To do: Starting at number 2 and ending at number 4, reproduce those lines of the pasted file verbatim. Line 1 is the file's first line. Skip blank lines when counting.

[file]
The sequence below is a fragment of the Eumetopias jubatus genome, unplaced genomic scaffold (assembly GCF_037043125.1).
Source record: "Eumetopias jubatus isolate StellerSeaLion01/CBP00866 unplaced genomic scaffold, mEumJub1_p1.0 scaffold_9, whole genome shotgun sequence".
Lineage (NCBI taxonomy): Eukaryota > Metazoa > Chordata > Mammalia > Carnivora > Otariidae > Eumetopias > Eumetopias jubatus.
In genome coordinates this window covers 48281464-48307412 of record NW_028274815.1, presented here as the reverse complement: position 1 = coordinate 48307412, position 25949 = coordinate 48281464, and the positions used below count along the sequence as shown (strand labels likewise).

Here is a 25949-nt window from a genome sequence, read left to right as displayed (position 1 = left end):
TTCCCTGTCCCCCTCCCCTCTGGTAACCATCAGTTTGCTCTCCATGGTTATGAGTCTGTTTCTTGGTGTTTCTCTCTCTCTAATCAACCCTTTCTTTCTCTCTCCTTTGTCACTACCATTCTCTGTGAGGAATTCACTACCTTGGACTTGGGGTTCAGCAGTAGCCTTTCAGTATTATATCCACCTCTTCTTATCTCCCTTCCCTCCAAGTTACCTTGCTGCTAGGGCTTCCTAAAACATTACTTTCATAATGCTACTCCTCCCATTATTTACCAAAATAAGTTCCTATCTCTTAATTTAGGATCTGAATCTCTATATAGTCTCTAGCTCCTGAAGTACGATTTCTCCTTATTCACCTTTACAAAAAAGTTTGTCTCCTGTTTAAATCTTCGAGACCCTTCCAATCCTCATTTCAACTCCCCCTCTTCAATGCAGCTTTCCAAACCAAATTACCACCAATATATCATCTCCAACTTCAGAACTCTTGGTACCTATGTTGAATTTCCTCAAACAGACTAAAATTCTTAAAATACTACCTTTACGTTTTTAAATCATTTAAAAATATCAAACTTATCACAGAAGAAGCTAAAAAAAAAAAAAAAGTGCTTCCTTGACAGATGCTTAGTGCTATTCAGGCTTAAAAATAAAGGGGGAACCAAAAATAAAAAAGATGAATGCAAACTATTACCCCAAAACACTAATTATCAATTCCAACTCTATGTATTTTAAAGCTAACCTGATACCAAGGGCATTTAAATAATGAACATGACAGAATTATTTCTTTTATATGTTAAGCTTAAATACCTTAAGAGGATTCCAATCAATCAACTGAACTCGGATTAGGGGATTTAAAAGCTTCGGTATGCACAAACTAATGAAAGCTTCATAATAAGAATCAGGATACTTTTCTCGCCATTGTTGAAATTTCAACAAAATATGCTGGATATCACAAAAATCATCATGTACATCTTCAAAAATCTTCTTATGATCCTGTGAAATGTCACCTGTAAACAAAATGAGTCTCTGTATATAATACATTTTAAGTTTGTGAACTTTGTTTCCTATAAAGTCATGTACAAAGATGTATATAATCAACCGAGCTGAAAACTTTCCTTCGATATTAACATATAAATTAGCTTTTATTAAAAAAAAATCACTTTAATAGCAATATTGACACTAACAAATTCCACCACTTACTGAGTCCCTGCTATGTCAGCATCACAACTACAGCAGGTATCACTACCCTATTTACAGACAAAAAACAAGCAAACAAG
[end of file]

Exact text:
Source record: "Eumetopias jubatus isolate StellerSeaLion01/CBP00866 unplaced genomic scaffold, mEumJub1_p1.0 scaffold_9, whole genome shotgun sequence".
Lineage (NCBI taxonomy): Eukaryota > Metazoa > Chordata > Mammalia > Carnivora > Otariidae > Eumetopias > Eumetopias jubatus.
In genome coordinates this window covers 48281464-48307412 of record NW_028274815.1, presented here as the reverse complement: position 1 = coordinate 48307412, position 25949 = coordinate 48281464, and the positions used below count along the sequence as shown (strand labels likewise).